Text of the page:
Original Research

An evaluation of the trade relationships between South Africa and China: An empirical review 1995–2014

Simbarashe Mhaka, Leward Jeke
South African Journal of Economic and Management Sciences | Vol 21, No 1 | a2106 | DOI: https://doi.org/10.4102/sajems.v21i1.2106 | © 2018 Simbarashe Mhaka; Leward Jeke | This work is licensed under CC Attribution 4.0
Submitted: 18 September 2017 | Published: 22 October 2018

About the author(s)

Simbarashe Mhaka, Department of Economics, Nelson Mandela University, South Africa
Leward Jeke, Department of Economics, Nelson Mandela University, South Africa


Background: South Africa’s (SA) largest trading partner is China. The bilateral trade flows between these two economies have been increasing since the end of the global financial crisis. There are several factors that determine the trade flows between these two economies.

Aim: The research studies the impact of the real exchange rate, market size and economic size on the trade flows between SA and China, applying the gravity model of trade. Time series data for the period of 1995–2014 have been used and a multiple linear regression model was employed in the evaluation process.

Methods: To determine the impact of the three underlying variables on the bilateral trade flows of SA and China, the ordinary least squares method was used. The explanatory variables consist of the product of SA’s gross domestic product (GDP) and China’s GDP, which act as the proxy for economic size, the product of South Africa’s population and China’s population, which act as the proxy for market size, and the real exchange rate between SA and China.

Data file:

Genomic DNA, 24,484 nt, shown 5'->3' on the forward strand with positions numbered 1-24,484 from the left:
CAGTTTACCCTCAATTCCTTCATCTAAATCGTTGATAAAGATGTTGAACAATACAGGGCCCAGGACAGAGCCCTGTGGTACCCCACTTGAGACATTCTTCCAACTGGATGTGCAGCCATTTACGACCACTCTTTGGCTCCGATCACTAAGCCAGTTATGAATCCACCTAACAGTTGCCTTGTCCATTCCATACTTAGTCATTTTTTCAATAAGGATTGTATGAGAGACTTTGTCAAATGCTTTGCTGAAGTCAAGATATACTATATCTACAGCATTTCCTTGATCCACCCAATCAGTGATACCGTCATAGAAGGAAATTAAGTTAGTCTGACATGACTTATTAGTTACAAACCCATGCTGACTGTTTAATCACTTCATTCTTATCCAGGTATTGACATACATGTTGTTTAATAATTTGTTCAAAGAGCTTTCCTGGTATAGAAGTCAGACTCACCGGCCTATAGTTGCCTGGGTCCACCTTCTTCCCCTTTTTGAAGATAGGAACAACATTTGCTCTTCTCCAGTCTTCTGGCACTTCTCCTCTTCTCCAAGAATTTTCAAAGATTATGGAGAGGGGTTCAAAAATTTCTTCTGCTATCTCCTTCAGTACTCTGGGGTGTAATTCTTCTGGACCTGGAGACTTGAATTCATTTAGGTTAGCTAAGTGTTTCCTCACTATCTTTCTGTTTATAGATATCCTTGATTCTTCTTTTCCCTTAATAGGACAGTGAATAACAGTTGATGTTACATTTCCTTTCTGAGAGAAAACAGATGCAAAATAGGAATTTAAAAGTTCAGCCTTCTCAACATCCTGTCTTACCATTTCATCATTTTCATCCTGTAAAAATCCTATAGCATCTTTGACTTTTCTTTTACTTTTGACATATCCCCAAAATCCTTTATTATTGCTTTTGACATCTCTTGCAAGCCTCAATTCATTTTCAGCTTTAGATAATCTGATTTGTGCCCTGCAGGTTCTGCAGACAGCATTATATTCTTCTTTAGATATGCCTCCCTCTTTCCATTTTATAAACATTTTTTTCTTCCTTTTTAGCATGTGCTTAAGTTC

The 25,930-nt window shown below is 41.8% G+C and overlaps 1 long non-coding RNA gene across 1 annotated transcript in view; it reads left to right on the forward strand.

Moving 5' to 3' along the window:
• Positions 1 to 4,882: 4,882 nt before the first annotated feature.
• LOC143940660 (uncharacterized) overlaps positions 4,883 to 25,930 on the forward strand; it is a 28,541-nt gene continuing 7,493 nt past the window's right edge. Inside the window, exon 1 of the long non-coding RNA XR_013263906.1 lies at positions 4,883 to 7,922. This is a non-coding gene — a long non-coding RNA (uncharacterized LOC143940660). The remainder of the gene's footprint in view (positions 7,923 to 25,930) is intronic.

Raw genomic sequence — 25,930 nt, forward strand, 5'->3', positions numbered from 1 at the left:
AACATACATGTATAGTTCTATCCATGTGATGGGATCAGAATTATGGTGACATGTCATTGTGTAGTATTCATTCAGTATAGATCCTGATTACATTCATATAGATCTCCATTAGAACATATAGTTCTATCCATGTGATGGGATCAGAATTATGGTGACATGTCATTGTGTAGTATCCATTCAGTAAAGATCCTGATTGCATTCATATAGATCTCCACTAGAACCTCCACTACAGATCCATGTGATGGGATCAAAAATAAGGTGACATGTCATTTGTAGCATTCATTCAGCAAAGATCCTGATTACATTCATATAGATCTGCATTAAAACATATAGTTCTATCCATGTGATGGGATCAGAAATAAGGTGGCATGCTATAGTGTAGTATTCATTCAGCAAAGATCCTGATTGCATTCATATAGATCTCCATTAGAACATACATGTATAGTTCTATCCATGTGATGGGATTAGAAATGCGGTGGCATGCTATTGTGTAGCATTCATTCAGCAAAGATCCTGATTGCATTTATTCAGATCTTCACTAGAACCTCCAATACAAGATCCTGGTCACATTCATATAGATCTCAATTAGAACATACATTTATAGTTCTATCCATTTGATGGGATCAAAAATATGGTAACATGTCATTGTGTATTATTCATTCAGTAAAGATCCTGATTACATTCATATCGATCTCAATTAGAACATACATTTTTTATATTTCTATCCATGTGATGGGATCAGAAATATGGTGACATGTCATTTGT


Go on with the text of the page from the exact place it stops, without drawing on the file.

Results: Results revealed that the economic size and the market size have a strong positive impact on trade flows between SA and China and this is consistent with economic theory. On the other hand the real exchange rate has a negative impact on trade flows between SA and China.

Conclusion: If two countries each have a large economic and population size trade, this results in high trade flows between the countries as compared to trading with smaller economies. Trade volume is also reduced if the countries trading have a highly volatile exchange rate. Based on the findings of the research, the article recommends that the Department of Trade and Industry should target trade with countries of big economic and market size. The research also shows that the absolute and comparative advantages are not the only basis of trade but other factors should be considered, such as exchange rate, economic size and market size. The central bank should maintain a stable exchange rate between the SA rand and partner countries’ currencies before trading. This enhances trade and leads to strong economic growth.


bilateral trade; gross domestic product; population; real exchange rate; South Africa; China


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